• /dev/sda1: an unencrypted /boot partition (around 250 MB) and
  • /dev/sda2: one encrypted LVM volume for your / filesystem and swap.

In your system it may be /dev/sdb or whatever you choose: Adjust the following commands to your system configuration:

cryptsetup -c aes-xts-plain -s 512 luksFormat /dev/sda2

When choosing a password take a long, safe password which is not prone to dictionary or brute force attacks. But also make sure you won’t forget it – if you forget your password all your files and settings will be lost.

cryptsetup luksOpen /dev/sda2 lvm

pvcreate /dev/mapper/lvm

vgcreate ubuntu /dev/mapper/lvm

lvcreate -L 1300M -n swap ubuntu

You can change the size of the swap partition, usually a value 1.3-1.5x your RAM size is fine.

lvcreate -l 100%FREE -n root ubuntu

If you want more than one partition (eg. a seperate /home partition) don’t use 100%FREE but the value you wish and define the additional partitions using the above scheme before proceeding to the next step.

mkswap /dev/mapper/ubuntu-swap

mkfs.ext4 /dev/mapper/ubuntu-root

Now start the installation process (don’t close the terminal yet, we’ll need it later). In the partitioning step choose /dev/mapper/ubuntu-root -> Mount point: / and reformat the partition with ext4. Choose /dev/sda1 -> Mount point: /boot and also reformat the partition.

Then continue your installation. On my system it wasn’t able to install the bootloader – don’t worry, we’ll fix that later, just continue with the installation. Once it’s finished don’t restart the system: Close the window and go to the terminal again.

mount /dev/mapper/ubuntu-root /mnt
mount /dev/sdX1 /mnt/boot
mount -o rbind /dev /mnt/dev
mount -t proc proc /mnt/proc
mount -t sysfs sys /mnt/sys
chroot /mnt

Now you’re chrooted in your new installation and able to modify it in order to boot into the encrypted partition. Install the necessary software:

aptitude install cryptsetup lvm2

Then you need to write the UUID of the encrypted partition into /etc/crypttab

echo “lvm UUID=VOLUME_ID none luks” >> /etc/crypttab

You can find out the volume id by typing blkid /dev/sda2 in your terminal. Lastly you need to update the initramfs with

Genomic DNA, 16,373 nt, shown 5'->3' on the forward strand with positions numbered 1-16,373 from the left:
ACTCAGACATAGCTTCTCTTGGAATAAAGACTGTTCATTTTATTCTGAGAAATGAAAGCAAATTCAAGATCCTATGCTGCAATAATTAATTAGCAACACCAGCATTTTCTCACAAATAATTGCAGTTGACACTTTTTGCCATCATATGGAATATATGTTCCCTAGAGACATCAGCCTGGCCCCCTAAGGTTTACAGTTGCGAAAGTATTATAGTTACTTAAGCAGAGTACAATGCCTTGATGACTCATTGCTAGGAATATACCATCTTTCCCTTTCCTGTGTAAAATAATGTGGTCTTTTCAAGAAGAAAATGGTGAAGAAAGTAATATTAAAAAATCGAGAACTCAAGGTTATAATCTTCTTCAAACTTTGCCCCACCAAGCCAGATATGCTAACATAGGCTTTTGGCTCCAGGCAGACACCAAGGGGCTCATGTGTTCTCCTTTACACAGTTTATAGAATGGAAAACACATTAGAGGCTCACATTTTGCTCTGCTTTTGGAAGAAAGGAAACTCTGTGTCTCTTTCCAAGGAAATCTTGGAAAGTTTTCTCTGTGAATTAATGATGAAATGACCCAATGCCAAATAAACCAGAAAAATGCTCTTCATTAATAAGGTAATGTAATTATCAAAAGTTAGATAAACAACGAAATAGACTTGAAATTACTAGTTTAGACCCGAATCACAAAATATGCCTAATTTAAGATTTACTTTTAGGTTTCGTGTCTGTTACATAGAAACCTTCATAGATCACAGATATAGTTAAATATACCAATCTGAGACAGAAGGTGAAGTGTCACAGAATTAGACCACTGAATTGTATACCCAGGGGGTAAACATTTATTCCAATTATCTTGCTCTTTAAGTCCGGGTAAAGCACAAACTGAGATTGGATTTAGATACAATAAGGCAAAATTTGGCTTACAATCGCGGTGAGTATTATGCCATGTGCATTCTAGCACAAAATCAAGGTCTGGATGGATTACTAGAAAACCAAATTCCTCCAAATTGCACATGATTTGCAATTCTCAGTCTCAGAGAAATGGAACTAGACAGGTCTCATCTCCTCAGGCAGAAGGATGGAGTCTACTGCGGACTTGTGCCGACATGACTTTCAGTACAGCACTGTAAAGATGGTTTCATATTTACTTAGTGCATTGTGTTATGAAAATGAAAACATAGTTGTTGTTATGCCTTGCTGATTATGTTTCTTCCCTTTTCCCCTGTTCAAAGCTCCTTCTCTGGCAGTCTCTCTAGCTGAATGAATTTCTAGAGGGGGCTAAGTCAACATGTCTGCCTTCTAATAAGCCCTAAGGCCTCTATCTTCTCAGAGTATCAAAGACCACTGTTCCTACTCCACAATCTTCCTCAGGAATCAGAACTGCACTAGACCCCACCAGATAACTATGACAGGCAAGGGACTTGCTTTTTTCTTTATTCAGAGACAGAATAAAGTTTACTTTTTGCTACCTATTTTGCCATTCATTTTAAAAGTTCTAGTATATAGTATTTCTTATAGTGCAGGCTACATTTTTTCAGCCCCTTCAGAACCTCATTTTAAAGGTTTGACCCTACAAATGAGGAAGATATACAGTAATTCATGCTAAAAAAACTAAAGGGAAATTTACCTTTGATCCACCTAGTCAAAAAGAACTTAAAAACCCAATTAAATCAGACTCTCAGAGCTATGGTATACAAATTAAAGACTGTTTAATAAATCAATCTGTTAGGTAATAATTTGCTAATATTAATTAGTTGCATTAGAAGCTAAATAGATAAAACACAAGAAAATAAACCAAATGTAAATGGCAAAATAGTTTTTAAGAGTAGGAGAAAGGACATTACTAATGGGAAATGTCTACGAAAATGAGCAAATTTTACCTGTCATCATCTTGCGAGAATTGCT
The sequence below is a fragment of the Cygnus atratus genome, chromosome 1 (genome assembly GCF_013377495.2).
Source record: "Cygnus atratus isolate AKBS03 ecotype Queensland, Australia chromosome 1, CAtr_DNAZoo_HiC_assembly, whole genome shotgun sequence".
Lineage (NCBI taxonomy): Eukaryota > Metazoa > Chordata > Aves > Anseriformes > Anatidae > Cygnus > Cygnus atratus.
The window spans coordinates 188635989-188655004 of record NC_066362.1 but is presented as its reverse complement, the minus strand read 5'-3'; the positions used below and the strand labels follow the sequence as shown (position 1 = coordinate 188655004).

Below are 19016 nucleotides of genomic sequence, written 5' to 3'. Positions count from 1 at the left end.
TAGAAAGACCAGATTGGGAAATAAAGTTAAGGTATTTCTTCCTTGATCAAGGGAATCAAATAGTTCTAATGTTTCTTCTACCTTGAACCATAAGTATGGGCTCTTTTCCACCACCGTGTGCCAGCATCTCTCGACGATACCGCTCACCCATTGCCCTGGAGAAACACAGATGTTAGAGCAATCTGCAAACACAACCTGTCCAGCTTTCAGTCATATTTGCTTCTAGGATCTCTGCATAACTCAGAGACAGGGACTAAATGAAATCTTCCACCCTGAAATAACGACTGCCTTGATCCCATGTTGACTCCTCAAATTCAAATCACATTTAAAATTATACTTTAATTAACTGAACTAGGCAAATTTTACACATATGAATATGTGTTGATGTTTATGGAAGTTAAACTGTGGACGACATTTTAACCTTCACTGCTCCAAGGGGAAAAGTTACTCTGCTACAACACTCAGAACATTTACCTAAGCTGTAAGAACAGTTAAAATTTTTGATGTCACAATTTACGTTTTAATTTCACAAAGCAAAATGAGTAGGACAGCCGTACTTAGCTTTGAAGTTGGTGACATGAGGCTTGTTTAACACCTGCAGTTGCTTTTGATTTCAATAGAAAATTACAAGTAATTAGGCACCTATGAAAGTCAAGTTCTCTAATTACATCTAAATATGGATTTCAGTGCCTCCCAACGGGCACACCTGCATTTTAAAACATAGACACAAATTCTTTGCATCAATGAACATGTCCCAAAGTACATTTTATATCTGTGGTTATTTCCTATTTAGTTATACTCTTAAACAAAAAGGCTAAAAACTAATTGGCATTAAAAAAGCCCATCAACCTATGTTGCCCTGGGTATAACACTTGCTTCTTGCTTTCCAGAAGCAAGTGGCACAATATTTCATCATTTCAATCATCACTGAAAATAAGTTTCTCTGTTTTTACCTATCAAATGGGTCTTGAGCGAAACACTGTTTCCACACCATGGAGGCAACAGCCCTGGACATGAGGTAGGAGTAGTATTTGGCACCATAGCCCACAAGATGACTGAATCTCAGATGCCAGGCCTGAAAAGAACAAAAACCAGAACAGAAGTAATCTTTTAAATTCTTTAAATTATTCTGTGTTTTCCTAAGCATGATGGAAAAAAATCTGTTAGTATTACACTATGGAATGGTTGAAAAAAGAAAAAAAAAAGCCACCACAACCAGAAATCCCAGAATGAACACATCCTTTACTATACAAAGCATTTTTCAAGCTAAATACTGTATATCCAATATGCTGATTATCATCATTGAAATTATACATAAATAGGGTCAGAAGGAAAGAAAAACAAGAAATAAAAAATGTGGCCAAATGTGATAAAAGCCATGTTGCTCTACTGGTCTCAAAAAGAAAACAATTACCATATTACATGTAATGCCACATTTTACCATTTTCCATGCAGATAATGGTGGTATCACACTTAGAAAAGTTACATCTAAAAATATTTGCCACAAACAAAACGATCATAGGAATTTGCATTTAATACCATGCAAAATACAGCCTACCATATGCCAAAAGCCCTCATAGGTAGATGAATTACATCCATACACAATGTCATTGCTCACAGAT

update-initramfs -u -k all

If you were able to install the bootloader grub during the installation process you’re done now, you can exit the terminal and reboot. If not there are three more commands you need to run before exiting:

aptitude install grub2

grub-install /dev/sda

update-grub

If all went well you have a 10.04 installation with an encrypted system drive now. Congratulations!

NOTE: The last part of this tutorial (chrooting plus installing grub) may also serve as a workaround if you encounter any problems or bugs setting up grub during the regular installation process.

Written by eubolist

2010/04/05 at 18:51

A guide to make safe passwords

with 2 comments

There are a lot of informations out there on how to make secure passwords, most of which are about passwords for cryptographic purposes, written by security experts. Of course the most secure password form is a true random password consisting of upper/lowercase letters, numbers and special characters. There are a lot of web services out there to generate such strings, take this one for example: http://clsc.net/tools/random-string-generator.php

Now it occurred to me, that some security enthusiasts – and some folks at Microsoft – also advise people to choose random passwords for their accounts (computer, mail, social networking …) as well – to make it safe, of course. This is idiotic because the average user certainly does not want to memorize multiple random strings and this policy would encourage users to use one password for all their accounts. Using the same password for multiple accounts is a very bad idea – if one account gets compromised (the programmers at your dating site didn’t do a great job in securing their server) all your other accounts (PayPal, eBay, …) will be in danger, too. And even if you can memorize the random password there is a good chance that you will forget it once you haven’t used it in a while. Which is quite probable to happen since most people are too lazy to always type the password and decide to store it in Firefox, the keyring or whatever password manager they’re using. So don’t use random passwords as long as you’re not an autistic savant genious with a superhuman memory.

Now, since I’ve condemned the really safe option of random passwords let’s have a look at the two possibilities an attacker has to crack your password. The first method would be a dictionary attack: The attacker uses a dictionary file with lots and lots of words in it as possible passwords. This attack is the reason why it’s a bad idea to use simple words without modification as passwords. The second method is a bit simpler, it’s called brute force attack.  Similar to the dictionary attack the attacker tries to guess your password, this time – as the name suggests – every possible password is tried, starting with a and ending with ZZZZZZZZ… Brute force is a lot slower than a dictionary attack because obviously many more passwords have to be guessed until the right one is found. But the big advantage is that the password doesn’t have to be a word, so a password such as “123++” doesn’t offer a lot of protection against brute force attacks, despite being quite strong against a dictionary attack (always depending on the dictionary used, of course).

So what properties does a password need to be safe?

  • It should be long. The longer the better. Why not use a short sentence for example? A short sentence consisting of a few words is very easy to remember and contains a lot of characters, making it hard to break. In case spaces are not allowed you can just leave them out or substitute them with a dash or a certain number.